Humour, Uncategorized

Sunday Craik – the pity of it all

God spends quite a lot of time in the pub — sometimes he’s there when he’s supposed to be at chapel — that’s what I say to friends who ask where we are bound on a Sunday afternoon when the good folk are heading down the valley to the chapel.

Yesterday there was an added incentive (for the pub, not chapel) — Liverpool were playing Man. City in the League Cup.  It’s not that Alan supports Man. City (he would warm to anyone in competition with Manchester United  — it’s an underdog thing.  The landlord is an avid Liverpool supporter which adds to the fun enormously.

‘Can we have the Rugby on?’ asks Alan as we arrive.

‘There isn’t any!’ snaps the landlord.

‘Wasps are playing against ‘Quins on BT Sport,’

‘Can’t afford BT Sport with the pitiful amount you drink!’

‘Do Wasps have a ‘B’ team? asks Ikey, ‘Bee team’, he repeats, at which point a man in an overcoat, a knitted Balaclava and thick scarf runs into the bar and sexually assaults several ladies, it is the muffled titter running around the room — a tribute to My Dad — it was the only joke he knew!  No one takes any notice — they never did.

The landlord asserts himself by switching on the commentary.  That way he can follow the action despite all the distractions we can throw at him like the full glass of Stella I knock across the domino table due to the excitement of a penalty — it misses Alan almost completely.

As the match progresses the joy of winding up the landlord is irresistible — people who normally have no interest in football whooping with every Man City  tackle and berating the ref for every decision that favours Liverpool —  carried on a wave of affectionate teasing — warmed by our own mass action.  But Liverpool were never meant to lose.

If we want any more beer we had better shut up — during the penalty shoot-out there is a respectful silence — we have probably already gone too far.  The instant the winning Man City goal hits the back of the net the sound is switched off and program turned to Countryfile and someone says how Adam is a ‘really good farmer’ so everyone, relieved to change the subject, can discuss why he never has mud on his boots and where the puddles might have gone and why doesn’t he get a move on and swing that lamb.


Sheep farming

Gladys is a metaphor

You remember Gladys —


Left for dead but, given half a chance, she grabbed life by the teat and refused to die.

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  She’s still with us.

SONY DSCShe is at the bottom of the pecking order but is fearless and curious  (or bemused).  She is always last.  She’s the one that is missing, when one is missing — caught in the fence, or with her head stuck in a bucket, or wound  up in brambles, or trapped behind the gate, or stuck in the mud, or on the wrong side of the stream.  I’ve told you before that if you turn a sheep upside down it stops working,  shepherds call  this ‘being caste’.  Gladys falls over and becomes caste and frightens me to death, thinking she’s dead with her legs in the air.  I turn her over and off she trots.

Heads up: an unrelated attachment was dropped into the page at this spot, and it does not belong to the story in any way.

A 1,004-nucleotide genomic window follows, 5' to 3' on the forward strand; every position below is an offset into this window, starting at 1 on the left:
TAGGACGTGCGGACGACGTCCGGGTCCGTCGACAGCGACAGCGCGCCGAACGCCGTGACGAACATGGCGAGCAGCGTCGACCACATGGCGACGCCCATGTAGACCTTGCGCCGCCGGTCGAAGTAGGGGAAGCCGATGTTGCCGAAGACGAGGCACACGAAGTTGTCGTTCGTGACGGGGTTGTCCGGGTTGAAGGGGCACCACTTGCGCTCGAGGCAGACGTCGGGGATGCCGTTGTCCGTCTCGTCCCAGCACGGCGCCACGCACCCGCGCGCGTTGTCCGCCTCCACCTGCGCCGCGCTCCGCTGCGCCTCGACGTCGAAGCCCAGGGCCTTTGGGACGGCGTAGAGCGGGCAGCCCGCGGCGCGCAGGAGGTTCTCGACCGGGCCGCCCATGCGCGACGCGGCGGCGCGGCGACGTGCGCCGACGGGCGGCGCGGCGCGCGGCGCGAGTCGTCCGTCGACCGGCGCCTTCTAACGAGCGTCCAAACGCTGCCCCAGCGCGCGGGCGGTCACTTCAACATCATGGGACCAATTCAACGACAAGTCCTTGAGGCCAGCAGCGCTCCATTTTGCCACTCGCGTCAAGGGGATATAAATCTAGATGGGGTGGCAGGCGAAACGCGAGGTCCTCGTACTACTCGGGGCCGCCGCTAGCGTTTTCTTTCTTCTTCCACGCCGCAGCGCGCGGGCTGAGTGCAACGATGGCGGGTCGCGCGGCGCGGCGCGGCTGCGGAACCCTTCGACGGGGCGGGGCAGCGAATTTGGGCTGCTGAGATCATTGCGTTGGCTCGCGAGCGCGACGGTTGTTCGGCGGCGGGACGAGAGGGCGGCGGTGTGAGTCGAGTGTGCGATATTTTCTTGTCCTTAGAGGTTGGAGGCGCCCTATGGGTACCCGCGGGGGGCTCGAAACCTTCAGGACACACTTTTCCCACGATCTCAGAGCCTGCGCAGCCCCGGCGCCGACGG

When a stray dog approaches their field and the young sheep run together uphill (that’s the way to go) — Gladys runs the other way.

In Nature, she’s the one that would be picked off by the predator.  That’s  her role, her niche — she’s the sacrificial lamb .  I’ve told you before — sheep are biblical.

She’s different.  She’s the loner — the innocent — the vulnerable adult (just).    It’s my job to look after her.  She’s top of my list.

She is the unpromising success, the unlikely survivor, the loveable underdog, she is Kettering Town winning the FA Cup and a cat with nine lives.



Soggy Situation

There were three days last week when it didn’t rain all day (think about your syntax) — when  it rained, but not all day!  Otherwise there has been precipitation, all day, every day since the end of October.  That is why this blog has been so quiet of late — incessant moaning about the rain when you have chosen to live in a temperate rain forest would be tedious.

As wave after wave of weather drives down the valley smudging the view and the streams and rivers roar, it’s hard to get excited about the waterfalls when the lens of my camera is wet and the image fogged, is that just condensation or  camera-wobble due to shivering, anyway the shutter’s jammed — will it ever work again.


Last moment of respite from the deluge — in the Autumn.

There is a beauty, a vividness, in all this wetness, but lately it eludes me.

In the face of impending seasonal affective disorder we thought we’d have a little holiday, so off we set (not to somewhere warm and sunny) to Rossendale and Darwen in Lancashire — the home of the dark satanic mills of yore!


Darwen photographed by A F Buck in 1948 — note the air pollution!

We stayed in Hurst Green and mooched around Rossendale, to old haunts, now-derelict pubs of youthful exploit, new housing estates where cotton-mills and shoe factories had stood last time we visited. We were visiting the county archive, researching this rapidly disappearing industrial heartland and it’s characters, perhaps 10 years too late, but the archive was very helpful.  In the evenings we were cosy in the Shireburn Arms where the food was excellent and dawn in the  Ribble Valley was stunning.


We’re home now and guess what?  It’s raining!